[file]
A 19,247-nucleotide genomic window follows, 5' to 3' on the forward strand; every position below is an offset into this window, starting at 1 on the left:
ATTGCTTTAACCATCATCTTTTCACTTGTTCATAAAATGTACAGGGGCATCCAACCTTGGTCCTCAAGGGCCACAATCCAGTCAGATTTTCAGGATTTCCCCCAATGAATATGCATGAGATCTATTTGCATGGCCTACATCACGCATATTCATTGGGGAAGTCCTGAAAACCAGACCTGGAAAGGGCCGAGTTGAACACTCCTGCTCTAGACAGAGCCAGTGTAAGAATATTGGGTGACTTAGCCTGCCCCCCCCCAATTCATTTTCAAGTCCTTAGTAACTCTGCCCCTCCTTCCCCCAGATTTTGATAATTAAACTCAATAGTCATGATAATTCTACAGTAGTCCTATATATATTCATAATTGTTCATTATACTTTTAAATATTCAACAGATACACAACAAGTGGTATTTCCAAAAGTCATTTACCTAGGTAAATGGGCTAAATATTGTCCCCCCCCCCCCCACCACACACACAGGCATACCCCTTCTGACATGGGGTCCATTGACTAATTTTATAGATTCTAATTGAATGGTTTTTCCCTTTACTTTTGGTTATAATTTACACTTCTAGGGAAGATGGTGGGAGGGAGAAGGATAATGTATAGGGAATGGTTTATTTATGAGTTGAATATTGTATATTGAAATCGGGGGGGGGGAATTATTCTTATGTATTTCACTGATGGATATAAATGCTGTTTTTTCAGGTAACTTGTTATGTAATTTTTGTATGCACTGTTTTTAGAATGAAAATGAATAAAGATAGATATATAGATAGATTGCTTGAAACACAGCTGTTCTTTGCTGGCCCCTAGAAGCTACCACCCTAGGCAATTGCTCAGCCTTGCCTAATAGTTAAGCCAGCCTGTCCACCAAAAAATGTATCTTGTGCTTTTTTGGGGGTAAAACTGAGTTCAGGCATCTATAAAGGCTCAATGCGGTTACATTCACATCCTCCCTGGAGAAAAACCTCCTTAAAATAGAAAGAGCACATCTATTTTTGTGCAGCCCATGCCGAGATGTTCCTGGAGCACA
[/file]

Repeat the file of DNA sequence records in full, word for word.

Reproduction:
A 19,247-nucleotide genomic window follows, 5' to 3' on the forward strand; every position below is an offset into this window, starting at 1 on the left:
ATTGCTTTAACCATCATCTTTTCACTTGTTCATAAAATGTACAGGGGCATCCAACCTTGGTCCTCAAGGGCCACAATCCAGTCAGATTTTCAGGATTTCCCCCAATGAATATGCATGAGATCTATTTGCATGGCCTACATCACGCATATTCATTGGGGAAGTCCTGAAAACCAGACCTGGAAAGGGCCGAGTTGAACACTCCTGCTCTAGACAGAGCCAGTGTAAGAATATTGGGTGACTTAGCCTGCCCCCCCCCAATTCATTTTCAAGTCCTTAGTAACTCTGCCCCTCCTTCCCCCAGATTTTGATAATTAAACTCAATAGTCATGATAATTCTACAGTAGTCCTATATATATTCATAATTGTTCATTATACTTTTAAATATTCAACAGATACACAACAAGTGGTATTTCCAAAAGTCATTTACCTAGGTAAATGGGCTAAATATTGTCCCCCCCCCCCCCACCACACACACAGGCATACCCCTTCTGACATGGGGTCCATTGACTAATTTTATAGATTCTAATTGAATGGTTTTTCCCTTTACTTTTGGTTATAATTTACACTTCTAGGGAAGATGGTGGGAGGGAGAAGGATAATGTATAGGGAATGGTTTATTTATGAGTTGAATATTGTATATTGAAATCGGGGGGGGGGAATTATTCTTATGTATTTCACTGATGGATATAAATGCTGTTTTTTCAGGTAACTTGTTATGTAATTTTTGTATGCACTGTTTTTAGAATGAAAATGAATAAAGATAGATATATAGATAGATTGCTTGAAACACAGCTGTTCTTTGCTGGCCCCTAGAAGCTACCACCCTAGGCAATTGCTCAGCCTTGCCTAATAGTTAAGCCAGCCTGTCCACCAAAAAATGTATCTTGTGCTTTTTTGGGGGTAAAACTGAGTTCAGGCATCTATAAAGGCTCAATGCGGTTACATTCACATCCTCCCTGGAGAAAAACCTCCTTAAAATAGAAAGAGCACATCTATTTTTGTGCAGCCCATGCCGAGATGTTCCTGGAGCACA